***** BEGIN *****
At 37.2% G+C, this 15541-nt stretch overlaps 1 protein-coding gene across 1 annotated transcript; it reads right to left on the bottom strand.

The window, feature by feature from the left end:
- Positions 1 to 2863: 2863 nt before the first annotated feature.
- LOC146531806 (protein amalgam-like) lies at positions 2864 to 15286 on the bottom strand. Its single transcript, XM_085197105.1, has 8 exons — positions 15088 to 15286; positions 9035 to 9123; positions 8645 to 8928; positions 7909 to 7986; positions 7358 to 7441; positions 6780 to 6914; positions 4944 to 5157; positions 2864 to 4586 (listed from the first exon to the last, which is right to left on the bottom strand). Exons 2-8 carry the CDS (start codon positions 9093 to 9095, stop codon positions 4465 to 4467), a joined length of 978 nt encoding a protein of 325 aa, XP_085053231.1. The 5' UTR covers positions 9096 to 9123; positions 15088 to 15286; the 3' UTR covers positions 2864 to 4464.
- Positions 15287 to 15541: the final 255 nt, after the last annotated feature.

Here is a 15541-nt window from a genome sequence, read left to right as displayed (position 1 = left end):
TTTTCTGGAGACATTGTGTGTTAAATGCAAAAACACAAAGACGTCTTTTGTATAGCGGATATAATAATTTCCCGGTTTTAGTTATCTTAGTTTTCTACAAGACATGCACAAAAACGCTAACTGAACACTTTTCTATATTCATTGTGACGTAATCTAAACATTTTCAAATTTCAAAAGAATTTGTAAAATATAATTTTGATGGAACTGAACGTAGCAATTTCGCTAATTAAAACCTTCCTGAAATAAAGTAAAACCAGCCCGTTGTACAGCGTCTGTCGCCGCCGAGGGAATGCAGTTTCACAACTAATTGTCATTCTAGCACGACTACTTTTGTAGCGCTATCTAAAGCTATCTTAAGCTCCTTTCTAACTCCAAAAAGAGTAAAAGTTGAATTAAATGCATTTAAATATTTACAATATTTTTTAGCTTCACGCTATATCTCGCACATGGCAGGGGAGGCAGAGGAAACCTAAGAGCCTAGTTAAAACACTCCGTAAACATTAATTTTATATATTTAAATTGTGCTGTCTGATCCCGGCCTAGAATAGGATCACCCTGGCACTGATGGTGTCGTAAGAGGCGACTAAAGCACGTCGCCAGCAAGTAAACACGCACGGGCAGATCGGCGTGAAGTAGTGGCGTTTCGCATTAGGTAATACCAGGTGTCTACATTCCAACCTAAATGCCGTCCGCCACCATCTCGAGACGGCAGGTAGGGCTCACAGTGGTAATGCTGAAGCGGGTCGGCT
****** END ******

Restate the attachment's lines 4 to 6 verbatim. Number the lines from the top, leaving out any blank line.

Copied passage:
- LOC146531806 (protein amalgam-like) lies at positions 2864 to 15286 on the bottom strand. Its single transcript, XM_085197105.1, has 8 exons — positions 15088 to 15286; positions 9035 to 9123; positions 8645 to 8928; positions 7909 to 7986; positions 7358 to 7441; positions 6780 to 6914; positions 4944 to 5157; positions 2864 to 4586 (listed from the first exon to the last, which is right to left on the bottom strand). Exons 2-8 carry the CDS (start codon positions 9093 to 9095, stop codon positions 4465 to 4467), a joined length of 978 nt encoding a protein of 325 aa, XP_085053231.1. The 5' UTR covers positions 9096 to 9123; positions 15088 to 15286; the 3' UTR covers positions 2864 to 4464.
- Positions 15287 to 15541: the final 255 nt, after the last annotated feature.

Here is a 15541-nt window from a genome sequence, read left to right as displayed (position 1 = left end):